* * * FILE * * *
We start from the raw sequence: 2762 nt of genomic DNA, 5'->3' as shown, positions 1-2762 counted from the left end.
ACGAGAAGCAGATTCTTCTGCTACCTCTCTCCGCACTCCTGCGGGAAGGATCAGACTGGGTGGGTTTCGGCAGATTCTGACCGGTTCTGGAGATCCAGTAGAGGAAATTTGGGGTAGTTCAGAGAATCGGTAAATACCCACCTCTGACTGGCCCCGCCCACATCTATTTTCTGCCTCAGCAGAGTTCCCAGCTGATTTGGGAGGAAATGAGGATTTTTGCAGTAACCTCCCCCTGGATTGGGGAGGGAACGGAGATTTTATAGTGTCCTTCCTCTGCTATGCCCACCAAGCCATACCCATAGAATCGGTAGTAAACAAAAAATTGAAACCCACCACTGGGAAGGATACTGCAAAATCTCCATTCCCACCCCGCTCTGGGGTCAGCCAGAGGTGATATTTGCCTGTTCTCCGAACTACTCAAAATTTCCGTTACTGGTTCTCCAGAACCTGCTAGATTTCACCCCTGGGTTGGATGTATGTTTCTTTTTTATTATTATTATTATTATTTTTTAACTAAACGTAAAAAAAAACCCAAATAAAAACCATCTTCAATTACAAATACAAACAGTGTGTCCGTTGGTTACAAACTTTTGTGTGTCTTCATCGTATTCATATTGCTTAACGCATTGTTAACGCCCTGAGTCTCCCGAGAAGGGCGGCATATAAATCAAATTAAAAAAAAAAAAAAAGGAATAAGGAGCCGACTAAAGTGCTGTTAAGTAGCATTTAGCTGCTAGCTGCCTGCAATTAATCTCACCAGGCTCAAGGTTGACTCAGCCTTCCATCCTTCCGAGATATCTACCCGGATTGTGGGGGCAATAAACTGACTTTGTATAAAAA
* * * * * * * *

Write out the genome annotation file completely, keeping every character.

We start from the raw sequence: 2762 nt of genomic DNA, 5'->3' as shown, positions 1-2762 counted from the left end.
ACGAGAAGCAGATTCTTCTGCTACCTCTCTCCGCACTCCTGCGGGAAGGATCAGACTGGGTGGGTTTCGGCAGATTCTGACCGGTTCTGGAGATCCAGTAGAGGAAATTTGGGGTAGTTCAGAGAATCGGTAAATACCCACCTCTGACTGGCCCCGCCCACATCTATTTTCTGCCTCAGCAGAGTTCCCAGCTGATTTGGGAGGAAATGAGGATTTTTGCAGTAACCTCCCCCTGGATTGGGGAGGGAACGGAGATTTTATAGTGTCCTTCCTCTGCTATGCCCACCAAGCCATACCCATAGAATCGGTAGTAAACAAAAAATTGAAACCCACCACTGGGAAGGATACTGCAAAATCTCCATTCCCACCCCGCTCTGGGGTCAGCCAGAGGTGATATTTGCCTGTTCTCCGAACTACTCAAAATTTCCGTTACTGGTTCTCCAGAACCTGCTAGATTTCACCCCTGGGTTGGATGTATGTTTCTTTTTTATTATTATTATTATTATTTTTTAACTAAACGTAAAAAAAAACCCAAATAAAAACCATCTTCAATTACAAATACAAACAGTGTGTCCGTTGGTTACAAACTTTTGTGTGTCTTCATCGTATTCATATTGCTTAACGCATTGTTAACGCCCTGAGTCTCCCGAGAAGGGCGGCATATAAATCAAATTAAAAAAAAAAAAAAAGGAATAAGGAGCCGACTAAAGTGCTGTTAAGTAGCATTTAGCTGCTAGCTGCCTGCAATTAATCTCACCAGGCTCAAGGTTGACTCAGCCTTCCATCCTTCCGAGATATCTACCCGGATTGTGGGGGCAATAAACTGACTTTGTATAAAAA